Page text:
New Treatment Protocols For Sepsis

Sepsis kills.  Delayed diagnosis and management of sepsis results in mortality rates that are sometimes higher than 50%.  Mismanagement of Sepsis is a major cause of medical malpractice lawsuits.

Recently the American College of Critical Care Medicine has made recommendations that will soon find its way into treatment protocols including Advanced Pediatric Life Support.  The recommendations and the particular study from which those recommendations are derived can be seen in the June issue of Pediatrics.

Implementing an emergency department (ED) septic shock protocol and care guideline for children improves compliance with fluid resuscitation and early antibiotic and oxygen administration.

Early recognition of septic shock and early, goal-directed treatment are associated with improved outcomes. The American College of Critical Care Medicine has published practice guidelines incorporated into the American Heart Association Pediatric Advanced Life Support courses. The definition of septic shock in children differs from adults and includes sepsis and cardiovascular organ dysfunction, but hypotension is not required to meet criteria. Care for septic shock that is delivered early in the ED would enhance outcomes.

Recommendation and Study Highlights include:

  • Barriers to achieving rapid fluid resuscitation within 30 minutes from triage were addressed, and 3 key elements were identified as goals.
  • The electronic database was used to identify patients aged 24 hours to 18 years seen between 2005 and 2007. They were identified with septic shock on discharge according to International Classification of Diseases, Ninth Revision, codes. Patients with trauma were excluded.
  • Patients evaluated after implementation of the protocol were identified from 2007 to 2009. The protocol included those who died, those admitted to the PICU, or those with a discharge diagnosis of sepsis but excluded those with trauma.
  • Compliance with the protocol was tracked in the following categories: triaged as resuscitation in the ED, attending clinician at bedside within 15 minutes of designation as resuscitation, blood drawn for culture, antibiotics given within 3 hours, fluid bolus given within 1 hour, and blood drawn for lactate measurement in the ED.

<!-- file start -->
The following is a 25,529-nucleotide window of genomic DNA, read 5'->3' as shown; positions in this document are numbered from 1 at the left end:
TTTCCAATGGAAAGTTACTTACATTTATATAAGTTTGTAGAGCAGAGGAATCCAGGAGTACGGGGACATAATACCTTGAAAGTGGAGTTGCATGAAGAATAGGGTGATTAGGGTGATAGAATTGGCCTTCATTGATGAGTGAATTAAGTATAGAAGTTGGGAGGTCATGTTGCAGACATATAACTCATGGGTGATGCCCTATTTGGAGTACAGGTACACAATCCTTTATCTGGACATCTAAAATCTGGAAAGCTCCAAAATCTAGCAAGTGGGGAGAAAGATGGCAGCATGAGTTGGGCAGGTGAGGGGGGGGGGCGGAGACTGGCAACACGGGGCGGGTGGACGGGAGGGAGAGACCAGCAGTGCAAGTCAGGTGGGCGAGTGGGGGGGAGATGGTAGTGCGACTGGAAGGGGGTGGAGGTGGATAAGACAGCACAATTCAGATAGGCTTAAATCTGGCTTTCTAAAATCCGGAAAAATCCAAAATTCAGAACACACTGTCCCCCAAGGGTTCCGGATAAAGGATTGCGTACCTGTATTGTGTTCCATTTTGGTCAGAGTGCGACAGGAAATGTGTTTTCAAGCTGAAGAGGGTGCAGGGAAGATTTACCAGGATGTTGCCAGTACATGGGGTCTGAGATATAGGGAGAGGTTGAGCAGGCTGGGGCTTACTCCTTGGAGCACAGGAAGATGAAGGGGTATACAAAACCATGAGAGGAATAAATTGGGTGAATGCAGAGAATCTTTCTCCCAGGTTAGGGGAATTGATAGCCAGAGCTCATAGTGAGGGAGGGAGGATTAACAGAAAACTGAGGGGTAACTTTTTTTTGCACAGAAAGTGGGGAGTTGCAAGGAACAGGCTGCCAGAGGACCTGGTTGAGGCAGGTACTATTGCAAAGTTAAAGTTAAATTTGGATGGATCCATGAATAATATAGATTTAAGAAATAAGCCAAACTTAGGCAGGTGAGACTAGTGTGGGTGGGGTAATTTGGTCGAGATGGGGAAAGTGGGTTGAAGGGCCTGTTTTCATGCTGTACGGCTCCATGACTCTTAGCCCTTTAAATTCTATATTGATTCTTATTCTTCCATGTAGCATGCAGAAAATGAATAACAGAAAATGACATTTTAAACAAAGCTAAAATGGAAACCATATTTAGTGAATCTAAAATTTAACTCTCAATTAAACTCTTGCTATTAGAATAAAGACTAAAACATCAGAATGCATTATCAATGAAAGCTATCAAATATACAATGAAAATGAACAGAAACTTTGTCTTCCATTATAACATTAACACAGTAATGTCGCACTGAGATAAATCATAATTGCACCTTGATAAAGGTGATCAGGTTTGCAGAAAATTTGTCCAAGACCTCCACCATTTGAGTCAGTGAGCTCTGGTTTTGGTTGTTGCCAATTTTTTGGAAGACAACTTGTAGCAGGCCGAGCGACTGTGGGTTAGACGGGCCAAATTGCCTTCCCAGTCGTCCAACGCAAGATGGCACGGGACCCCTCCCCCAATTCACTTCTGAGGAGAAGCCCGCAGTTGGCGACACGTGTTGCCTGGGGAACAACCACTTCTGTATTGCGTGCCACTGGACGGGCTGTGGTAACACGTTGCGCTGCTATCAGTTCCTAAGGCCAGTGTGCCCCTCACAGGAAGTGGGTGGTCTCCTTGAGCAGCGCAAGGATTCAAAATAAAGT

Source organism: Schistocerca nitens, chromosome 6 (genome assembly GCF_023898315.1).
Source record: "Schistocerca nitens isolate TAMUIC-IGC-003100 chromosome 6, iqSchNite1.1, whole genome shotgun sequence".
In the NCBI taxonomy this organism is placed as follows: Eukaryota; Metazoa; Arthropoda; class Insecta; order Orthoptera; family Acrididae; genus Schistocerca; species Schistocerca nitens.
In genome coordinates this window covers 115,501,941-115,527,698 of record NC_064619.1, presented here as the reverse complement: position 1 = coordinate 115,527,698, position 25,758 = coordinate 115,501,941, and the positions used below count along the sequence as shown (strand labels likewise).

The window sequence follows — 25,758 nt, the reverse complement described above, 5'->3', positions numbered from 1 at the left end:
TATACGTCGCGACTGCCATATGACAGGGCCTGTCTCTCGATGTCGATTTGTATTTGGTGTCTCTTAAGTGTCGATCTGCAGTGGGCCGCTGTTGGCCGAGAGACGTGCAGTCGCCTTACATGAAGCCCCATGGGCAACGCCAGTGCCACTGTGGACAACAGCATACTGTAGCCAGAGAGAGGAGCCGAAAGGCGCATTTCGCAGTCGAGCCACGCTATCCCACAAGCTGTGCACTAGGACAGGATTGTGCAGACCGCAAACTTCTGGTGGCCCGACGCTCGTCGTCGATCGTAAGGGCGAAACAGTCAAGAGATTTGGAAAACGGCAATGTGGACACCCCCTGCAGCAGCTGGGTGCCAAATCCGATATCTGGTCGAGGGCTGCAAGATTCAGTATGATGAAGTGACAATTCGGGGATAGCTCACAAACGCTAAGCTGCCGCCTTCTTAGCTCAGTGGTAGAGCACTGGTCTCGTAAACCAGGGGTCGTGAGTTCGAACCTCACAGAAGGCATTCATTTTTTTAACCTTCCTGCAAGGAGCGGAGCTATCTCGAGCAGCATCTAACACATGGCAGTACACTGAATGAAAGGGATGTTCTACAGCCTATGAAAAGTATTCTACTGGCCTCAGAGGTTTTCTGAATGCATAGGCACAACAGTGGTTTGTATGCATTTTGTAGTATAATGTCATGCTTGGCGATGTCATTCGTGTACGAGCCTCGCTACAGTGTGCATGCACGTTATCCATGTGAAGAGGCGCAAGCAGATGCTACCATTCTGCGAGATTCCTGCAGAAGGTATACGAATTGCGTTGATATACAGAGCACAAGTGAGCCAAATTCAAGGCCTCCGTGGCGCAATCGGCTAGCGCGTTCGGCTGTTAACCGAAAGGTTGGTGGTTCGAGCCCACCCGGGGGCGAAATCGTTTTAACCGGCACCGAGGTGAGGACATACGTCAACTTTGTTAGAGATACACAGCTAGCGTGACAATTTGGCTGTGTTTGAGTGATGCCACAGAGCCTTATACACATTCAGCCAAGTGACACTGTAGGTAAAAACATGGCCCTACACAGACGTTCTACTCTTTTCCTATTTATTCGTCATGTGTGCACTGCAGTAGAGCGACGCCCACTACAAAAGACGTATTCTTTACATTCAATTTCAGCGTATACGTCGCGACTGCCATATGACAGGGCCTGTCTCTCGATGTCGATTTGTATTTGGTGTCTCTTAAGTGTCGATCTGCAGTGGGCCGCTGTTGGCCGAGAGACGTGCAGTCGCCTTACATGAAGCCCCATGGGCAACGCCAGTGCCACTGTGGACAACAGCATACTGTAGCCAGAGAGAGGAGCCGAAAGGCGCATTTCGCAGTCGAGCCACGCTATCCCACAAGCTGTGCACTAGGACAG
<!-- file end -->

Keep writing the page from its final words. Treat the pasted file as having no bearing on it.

• During the study period, 360 pediatric patients with shock were identified and treated in the ED. After exclusions, 345 meeting criteria for septic shock in the ED were analyzed.
  • 86.1% met septic shock criteria at the time of triage.
  • Mean age of the children was 5.7 years, and 49% were boys.
  • There was no difference in the cohort demographic characteristics before implementation or after implementation of the protocol.
  • Among the 345 patients, 56.8% had 1 of more complex chronic conditions, and hypotension was documented in 34%.
  • The most common clinical findings were tachycardia (73%), tachypnea (66%), and skin color changes (78%).
  • Before implementation, compliance with guidelines ranged from 7% to 84%. More than 50% compliance was found for blood draw for culture and timely administration of antibiotics only.
  • Throughout the phases of implementation, 68% of patients were admitted to the PICU.
  • There was an increase in admissions to the PICU from 60% to 85% after implementation of the protocol.
  • The median length of stay in the hospital declined during the study from 181 to 140 hours (P < .05).
  • Median hospital and ED costs did not change during the study period.
  • Overall mortality rates did not change significantly during the study period (from 7.1% before, to 6.2% after implementation).
  • There was a decline in mortality rates among those with 1 or more chronic conditions, from 13.5% to 7.0% after implementation. However, this finding was not statistically significant.
  • The authors concluded that implementation of an ED protocol for septic shock in children that included timely feedback was associated with improved processes of care and reduced hospital length of stay.


Clinical Implications


  • Among pediatric patients with septic shock, the most likely clinical features are tachycardia, tachypnea, and skin color changes. Hypotension occurs in only one third of these patients.
  • Implementation of a septic shock protocol in the ED is associated with improved processes of care and reduced hospital length of stay.


Copyright © 2020 - & Dr. Barry Gustin